Senate Passes Bipartisan Bill to End Destructive Drift Gillnet Fishing for Swordfish off California
Press Release Date: September 15, 2021
Location: Washington, DC
The United States Senate passed the bipartisan Driftnet Modernization and Bycatch Reduction Act (S. 273), which would end the destructive use of drift gillnets to catch swordfish off California and Oregon. These mile-long, nearly invisible mesh nets drift overnight to capture swordfish, but often also entangle, injure, and kill whales, dolphins, sea lions, endangered sea turtles, sharks, and important non-targeted fish species. According to federal data, more dolphins were killed in this fishery in recent decades than all other observed U.S. West Coast and Alaska fisheries combined. The U.S. West Coast is the last place in the U.S. that still allows drift gillnets to catch swordfish, and large scale drift gillnets are also prohibited internationally on the high seas and in many other countries.
If signed into law, S.273 would phase out the use of large-scale drift gillnets nationwide and promote the adoption of cleaner fishing gear that reduces the incidental catch of marine wildlife. Following yesterday’s vote by the Senate, the bill now moves to the U.S. House of Representatives.
Oceana applauds the Senate for passing the bill and releases the following statement from Susan Murray, deputy vice president for the U.S. Pacific:
“It’s long past time to get these ‘Walls of Death’ out of our oceans. Oceana partnered with the State of California to provide a transition program for this fishery and the vast majority of the active fleet opted in to have a safe landing and switch to cleaner gears. The vote by the Senate gets us a step closer to ridding all of our nation’s ocean waters of these indiscriminate large mesh gillnets forever. With proven, cleaner ways to fish — such as deep-set buoy gear — we can have a sustainable swordfish fishery that does not needlessly injure and kill other ocean animals, like the humpback whale that was entangled last year.
We applaud the leadership of Senators Dianne Feinstein (D-Calif.) and Shelley Moore-Capito (R- W.Va) and call upon leaders in the House of Representatives to bring this bill to a vote as soon as possible. Let’s get this done and make our oceans safer for whales, dolphins, sea turtles, and other animals while keeping a viable and sustainable fishery for swordfish.”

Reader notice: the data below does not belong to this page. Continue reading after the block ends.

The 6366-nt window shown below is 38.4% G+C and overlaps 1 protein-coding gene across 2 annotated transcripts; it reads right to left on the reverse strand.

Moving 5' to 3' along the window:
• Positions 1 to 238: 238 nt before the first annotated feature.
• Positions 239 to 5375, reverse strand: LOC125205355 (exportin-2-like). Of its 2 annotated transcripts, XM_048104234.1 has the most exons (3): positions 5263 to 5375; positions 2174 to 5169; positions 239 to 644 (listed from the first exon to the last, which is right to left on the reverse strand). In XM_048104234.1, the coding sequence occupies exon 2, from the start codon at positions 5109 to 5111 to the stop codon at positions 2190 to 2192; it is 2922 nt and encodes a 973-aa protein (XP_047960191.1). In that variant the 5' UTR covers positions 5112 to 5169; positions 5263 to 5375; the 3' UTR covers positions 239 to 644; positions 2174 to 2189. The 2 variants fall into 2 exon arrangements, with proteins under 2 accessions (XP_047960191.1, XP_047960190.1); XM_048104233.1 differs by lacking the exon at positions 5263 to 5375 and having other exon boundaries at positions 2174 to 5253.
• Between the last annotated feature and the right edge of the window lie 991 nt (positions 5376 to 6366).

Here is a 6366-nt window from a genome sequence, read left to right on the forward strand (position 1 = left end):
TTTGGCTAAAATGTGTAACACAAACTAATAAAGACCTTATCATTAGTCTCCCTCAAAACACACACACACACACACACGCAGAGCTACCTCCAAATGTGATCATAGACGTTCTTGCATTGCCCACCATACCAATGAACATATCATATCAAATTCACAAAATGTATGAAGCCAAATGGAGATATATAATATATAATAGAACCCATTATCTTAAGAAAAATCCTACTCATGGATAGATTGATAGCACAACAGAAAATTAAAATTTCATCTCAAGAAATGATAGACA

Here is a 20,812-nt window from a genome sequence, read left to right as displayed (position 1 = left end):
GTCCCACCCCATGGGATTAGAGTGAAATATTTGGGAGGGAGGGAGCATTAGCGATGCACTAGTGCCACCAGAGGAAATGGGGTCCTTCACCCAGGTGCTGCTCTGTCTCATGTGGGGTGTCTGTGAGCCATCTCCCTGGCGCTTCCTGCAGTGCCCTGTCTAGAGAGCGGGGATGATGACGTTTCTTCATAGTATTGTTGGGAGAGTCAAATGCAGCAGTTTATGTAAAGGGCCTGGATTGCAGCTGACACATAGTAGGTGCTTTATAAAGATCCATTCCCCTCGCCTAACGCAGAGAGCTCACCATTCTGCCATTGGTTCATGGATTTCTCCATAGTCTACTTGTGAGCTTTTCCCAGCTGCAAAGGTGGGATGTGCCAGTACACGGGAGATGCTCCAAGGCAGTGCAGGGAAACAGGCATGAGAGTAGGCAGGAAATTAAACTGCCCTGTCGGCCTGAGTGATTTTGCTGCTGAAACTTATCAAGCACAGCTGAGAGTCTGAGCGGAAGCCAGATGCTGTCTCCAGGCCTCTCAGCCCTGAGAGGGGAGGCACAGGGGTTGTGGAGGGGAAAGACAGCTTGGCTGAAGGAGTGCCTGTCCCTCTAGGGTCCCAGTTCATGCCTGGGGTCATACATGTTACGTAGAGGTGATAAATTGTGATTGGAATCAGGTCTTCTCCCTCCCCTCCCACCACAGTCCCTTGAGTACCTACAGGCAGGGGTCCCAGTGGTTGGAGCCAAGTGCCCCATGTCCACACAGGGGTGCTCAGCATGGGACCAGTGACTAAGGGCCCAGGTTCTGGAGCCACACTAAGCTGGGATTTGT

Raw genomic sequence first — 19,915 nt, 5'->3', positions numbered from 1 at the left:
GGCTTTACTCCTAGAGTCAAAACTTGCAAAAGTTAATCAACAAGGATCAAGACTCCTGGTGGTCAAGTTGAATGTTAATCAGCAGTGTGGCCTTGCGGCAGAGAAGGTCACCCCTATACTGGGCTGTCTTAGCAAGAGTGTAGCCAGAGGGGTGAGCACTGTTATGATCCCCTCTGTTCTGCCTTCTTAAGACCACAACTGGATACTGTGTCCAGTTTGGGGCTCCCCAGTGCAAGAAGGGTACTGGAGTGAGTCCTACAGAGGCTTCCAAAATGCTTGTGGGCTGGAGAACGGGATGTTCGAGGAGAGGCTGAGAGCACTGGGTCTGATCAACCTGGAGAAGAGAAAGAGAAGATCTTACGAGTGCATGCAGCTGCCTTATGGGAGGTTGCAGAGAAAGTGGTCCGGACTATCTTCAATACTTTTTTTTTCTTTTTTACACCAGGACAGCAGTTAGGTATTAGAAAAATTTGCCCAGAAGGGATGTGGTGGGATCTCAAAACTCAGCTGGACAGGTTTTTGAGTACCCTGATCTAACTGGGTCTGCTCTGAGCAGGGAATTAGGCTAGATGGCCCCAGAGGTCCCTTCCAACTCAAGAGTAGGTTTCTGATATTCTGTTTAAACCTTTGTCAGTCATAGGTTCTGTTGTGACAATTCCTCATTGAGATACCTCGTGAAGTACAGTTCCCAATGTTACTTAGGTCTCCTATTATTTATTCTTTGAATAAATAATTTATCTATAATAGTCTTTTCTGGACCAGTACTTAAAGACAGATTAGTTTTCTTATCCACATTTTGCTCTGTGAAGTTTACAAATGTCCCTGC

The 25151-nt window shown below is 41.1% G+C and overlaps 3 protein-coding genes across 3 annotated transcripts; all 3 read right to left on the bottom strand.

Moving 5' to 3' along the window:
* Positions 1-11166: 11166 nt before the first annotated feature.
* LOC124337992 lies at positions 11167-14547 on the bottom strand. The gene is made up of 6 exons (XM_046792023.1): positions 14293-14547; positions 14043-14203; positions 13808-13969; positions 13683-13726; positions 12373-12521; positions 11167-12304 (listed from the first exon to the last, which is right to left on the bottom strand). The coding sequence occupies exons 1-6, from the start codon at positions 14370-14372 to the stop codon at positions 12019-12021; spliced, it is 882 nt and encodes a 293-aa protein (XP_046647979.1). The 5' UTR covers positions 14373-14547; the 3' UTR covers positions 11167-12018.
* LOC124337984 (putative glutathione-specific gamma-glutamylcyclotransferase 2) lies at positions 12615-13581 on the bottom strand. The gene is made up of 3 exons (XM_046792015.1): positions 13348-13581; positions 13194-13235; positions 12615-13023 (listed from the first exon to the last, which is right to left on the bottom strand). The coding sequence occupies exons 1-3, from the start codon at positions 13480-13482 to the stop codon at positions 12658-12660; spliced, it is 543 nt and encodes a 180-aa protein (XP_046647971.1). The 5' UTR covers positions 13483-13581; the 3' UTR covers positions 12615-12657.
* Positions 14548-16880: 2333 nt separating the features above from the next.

During the 2020-2021 fishing season, deep-set buoy gear caught eight times more swordfish than drift gillnets and did not catch any marine mammals or other protected species. Drift gillnets used during that same fishing season caught and discarded an estimated 2,238 marine animals for the 160 swordfish landed. Additionally, only 15% of drift gillnet fishing effort was observed despite prior recommendations by the Pacific Fishery Management Council for 100% monitoring of the fleet. Even with observer coverage at an all-time low, one humpback whale — listed on the Endangered Species Act — was recorded caught and released injured.
According to 2019 data by the National Oceanic and Atmospheric Administration, Oceana estimates that transitioning the California swordfish fishery from drift gillnets to more sustainable methods of fishing will save at least 27 whales, 548 dolphins, 333 seals and sea lions, 24 sea turtles, and 70 seabirds over ten years.
In September of 2018 California enacted complementary state legislation to phase out the use of large-scale driftnet fishing for swordfish by establishing a voluntary transition program to incentivize fishermen to switch to cleaner gear types like deep-set buoy gear. The funding for the program has been raised, over half of the drift gillnet fishermen have already surrendered their nets and permits, and those nets are being destroyed and recycled into other products. To date, approximately 20 miles of drift gillnets have been turned in, permanently removing a huge hazard from the waters off California.
For more information about Oceana’s campaign to protect whales, sea turtles, and other ocean animals by transitioning away from deadly drift gillnets please visit www.oceana.org/StopTheNets.
Oceana is the largest international advocacy organization dedicated solely to ocean conservation. Oceana is rebuilding abundant and biodiverse oceans by winning science-based policies in countries that control one-third of the world’s wild fish catch. With more than 225 victories that stop overfishing, habitat destruction, pollution, and the killing of threatened species like turtles and sharks, Oceana’s campaigns are delivering results. A restored ocean means that 1 billion people can enjoy a healthy seafood meal, every day, forever. Together, we can save the oceans and help feed the world. Visit USA.Oceana.org to learn more.